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101 caves documented in last five years

11 Jul 2020 By MOHAMMED TAHA

A group of speleologists has discovered a new cave in the western part of Jabal al Kour in Wilayat of Ibri, in Dhahirah Governorate, adding to the number of new caves discovered in the recent past. Spread over 300m, the cave is distinctive for having two pools of water and several waterfalls, making it a source for a perennial falaj.

The cave was discovered as part of the pioneering efforts of the Omani Caves Exploration Team (OCET) which, in last five years, has explored and documented more than hundred caves in the sultanate.

Speaking to Muscat Daily, Dr Mohammed al Kindi, a geologist and one of the team members of OCET, said, “This cave is the source of a falaj for Al Mays village in Ibri, that is the reason we have named it Al Mays Cave. Located in the western part of Jabal al Kour, its length is about 300m. Explorers must exercise caution before entering it as it is divided in two parts and both contain fresh water pools.”

The first part of the cave ends with a waterfall followed by a water pond. “Exploring the cave after this point requires diving for several metres, with a large water flow coming from inside the cave, making the dive really challenging,” he said, adding, “The second part of the cave ends with a deep water pool as well. It is one of the distinctive caves in the sultanate due to the abundance of water.”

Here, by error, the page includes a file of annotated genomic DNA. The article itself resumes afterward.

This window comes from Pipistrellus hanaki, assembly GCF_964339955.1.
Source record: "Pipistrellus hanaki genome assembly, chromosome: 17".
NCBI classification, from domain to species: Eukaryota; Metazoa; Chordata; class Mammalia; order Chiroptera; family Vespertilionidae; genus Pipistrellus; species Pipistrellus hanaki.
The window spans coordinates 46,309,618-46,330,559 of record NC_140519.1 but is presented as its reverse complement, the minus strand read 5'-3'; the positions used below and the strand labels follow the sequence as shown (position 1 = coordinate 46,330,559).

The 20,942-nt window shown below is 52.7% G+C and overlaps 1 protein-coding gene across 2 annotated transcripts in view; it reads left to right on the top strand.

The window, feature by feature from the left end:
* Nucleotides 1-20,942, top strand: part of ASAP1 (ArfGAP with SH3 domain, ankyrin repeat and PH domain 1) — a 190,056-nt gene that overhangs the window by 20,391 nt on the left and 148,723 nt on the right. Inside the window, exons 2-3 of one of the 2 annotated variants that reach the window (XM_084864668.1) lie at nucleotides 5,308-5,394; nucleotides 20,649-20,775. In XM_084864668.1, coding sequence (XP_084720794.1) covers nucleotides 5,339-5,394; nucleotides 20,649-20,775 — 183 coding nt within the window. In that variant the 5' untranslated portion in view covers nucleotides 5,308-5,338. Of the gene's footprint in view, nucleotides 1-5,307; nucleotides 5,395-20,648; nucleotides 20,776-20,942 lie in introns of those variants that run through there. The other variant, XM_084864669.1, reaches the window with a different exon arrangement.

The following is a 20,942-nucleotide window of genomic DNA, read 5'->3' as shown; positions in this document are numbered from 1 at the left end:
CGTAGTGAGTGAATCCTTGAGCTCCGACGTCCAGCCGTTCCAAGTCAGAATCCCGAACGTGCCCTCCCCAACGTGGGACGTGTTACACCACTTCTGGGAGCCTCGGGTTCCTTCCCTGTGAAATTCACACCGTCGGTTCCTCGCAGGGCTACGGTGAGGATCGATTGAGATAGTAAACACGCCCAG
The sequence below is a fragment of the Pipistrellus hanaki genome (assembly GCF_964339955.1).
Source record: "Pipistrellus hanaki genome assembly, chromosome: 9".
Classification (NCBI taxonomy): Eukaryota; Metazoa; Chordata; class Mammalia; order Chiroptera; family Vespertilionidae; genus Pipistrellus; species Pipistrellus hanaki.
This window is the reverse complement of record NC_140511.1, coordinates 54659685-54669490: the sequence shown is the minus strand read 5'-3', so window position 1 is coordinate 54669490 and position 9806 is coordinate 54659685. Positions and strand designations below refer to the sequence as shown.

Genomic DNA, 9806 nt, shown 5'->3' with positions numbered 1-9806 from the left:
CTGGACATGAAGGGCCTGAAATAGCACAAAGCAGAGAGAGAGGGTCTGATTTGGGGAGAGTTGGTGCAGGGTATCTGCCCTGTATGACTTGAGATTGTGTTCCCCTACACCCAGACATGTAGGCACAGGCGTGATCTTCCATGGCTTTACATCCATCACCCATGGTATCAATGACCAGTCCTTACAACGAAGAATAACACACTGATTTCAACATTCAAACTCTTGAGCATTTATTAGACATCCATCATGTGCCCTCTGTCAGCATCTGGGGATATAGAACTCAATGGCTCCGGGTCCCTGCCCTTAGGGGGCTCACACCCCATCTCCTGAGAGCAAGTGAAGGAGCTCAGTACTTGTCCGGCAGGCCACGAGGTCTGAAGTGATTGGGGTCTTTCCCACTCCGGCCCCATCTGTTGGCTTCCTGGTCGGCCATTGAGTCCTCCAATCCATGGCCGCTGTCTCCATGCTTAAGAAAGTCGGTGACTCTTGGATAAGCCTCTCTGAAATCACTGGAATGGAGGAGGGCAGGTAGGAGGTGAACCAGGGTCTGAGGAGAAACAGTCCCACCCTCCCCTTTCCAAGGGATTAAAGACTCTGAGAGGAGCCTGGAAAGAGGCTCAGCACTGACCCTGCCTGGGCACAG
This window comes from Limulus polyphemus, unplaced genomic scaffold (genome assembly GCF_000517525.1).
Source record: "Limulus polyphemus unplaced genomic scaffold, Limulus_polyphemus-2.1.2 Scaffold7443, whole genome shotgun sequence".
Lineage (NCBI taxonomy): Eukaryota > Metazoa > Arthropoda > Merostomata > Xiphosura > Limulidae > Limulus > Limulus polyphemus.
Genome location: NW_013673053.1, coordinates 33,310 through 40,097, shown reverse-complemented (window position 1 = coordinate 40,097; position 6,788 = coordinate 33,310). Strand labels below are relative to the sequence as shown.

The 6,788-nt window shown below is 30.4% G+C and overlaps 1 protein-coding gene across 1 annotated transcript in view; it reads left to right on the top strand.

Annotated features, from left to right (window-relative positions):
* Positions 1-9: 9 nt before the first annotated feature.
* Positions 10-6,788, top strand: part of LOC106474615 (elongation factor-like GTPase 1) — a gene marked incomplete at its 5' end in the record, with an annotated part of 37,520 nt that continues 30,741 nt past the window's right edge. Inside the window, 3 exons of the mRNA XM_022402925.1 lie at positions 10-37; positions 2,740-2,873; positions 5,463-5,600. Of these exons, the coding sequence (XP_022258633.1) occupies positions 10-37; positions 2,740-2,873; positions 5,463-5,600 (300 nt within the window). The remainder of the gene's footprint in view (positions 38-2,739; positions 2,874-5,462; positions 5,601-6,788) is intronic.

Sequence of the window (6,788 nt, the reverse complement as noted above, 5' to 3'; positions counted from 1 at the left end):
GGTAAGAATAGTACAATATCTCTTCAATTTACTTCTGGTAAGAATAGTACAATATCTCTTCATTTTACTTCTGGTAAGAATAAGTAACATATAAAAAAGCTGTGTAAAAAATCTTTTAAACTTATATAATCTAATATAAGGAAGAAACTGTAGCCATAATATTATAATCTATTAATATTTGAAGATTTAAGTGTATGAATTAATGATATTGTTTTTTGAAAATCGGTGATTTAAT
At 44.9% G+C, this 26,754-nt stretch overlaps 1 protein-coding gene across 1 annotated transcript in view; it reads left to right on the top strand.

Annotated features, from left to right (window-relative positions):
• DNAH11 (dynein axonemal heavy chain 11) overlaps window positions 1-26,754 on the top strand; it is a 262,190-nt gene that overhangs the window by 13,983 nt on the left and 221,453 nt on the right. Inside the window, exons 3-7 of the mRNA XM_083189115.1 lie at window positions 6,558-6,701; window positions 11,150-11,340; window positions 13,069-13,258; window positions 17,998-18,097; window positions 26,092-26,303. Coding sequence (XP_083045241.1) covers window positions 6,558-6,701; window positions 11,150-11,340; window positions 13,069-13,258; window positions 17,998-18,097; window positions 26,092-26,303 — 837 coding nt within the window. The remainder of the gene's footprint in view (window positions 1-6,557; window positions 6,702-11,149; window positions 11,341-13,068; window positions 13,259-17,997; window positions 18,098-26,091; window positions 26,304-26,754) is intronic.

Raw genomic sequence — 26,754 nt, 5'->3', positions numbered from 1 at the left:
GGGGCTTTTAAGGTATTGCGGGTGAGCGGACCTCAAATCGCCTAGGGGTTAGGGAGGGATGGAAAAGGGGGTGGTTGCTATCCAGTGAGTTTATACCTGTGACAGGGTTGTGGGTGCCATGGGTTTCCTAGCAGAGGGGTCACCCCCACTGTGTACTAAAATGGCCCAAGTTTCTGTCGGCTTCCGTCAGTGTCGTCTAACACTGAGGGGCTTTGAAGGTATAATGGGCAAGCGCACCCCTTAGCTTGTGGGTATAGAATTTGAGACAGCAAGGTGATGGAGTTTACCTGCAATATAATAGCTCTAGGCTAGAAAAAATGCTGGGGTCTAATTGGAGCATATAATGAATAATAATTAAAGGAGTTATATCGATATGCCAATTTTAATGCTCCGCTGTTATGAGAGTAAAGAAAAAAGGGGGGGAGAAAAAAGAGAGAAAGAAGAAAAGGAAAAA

Al Mays Cave is connected to a large deep cave located at the top of Jabal al Kour known as the Wing Cave. “When it rains in Jabal al Kour, the water flows into the Wing Cave, coming out of Mays Cave several hours later,” Dr Kindi explained.

About the team’s goals, Dr Kindi said that it aims to explore caves spread across Oman and document them. “Our team calculates the age of cave deposits and the level of water in the ponds. It is a scientific process where we try to learn the age of the cave and the different changes it went through by looking at its deposits as well as the soil inside.”

About the group’s future initiatives, Dr Kindi said that they are in the process of publishing a book soon on their research work. “We added this new discovery to our book. Our team took five years to register over 101 caves from different governorates of the sultanate. The book is in English and Arabic. The team used 3D instruments and traditional methods to measure the dimensions of caves. The book tries to touch on important aspects of caves in each geological era. Some of the questions addressed include what tectonics affected these caves, what organisms lived there and how climate and life developed. We took samples of water and soil from these caves to see the different age patterns that the caves went through.”

“Effort has also been made to collect all the stories and myths related to these caves. It is expected to be an informative source for adventure tourists,” Dr Kindi concluded.

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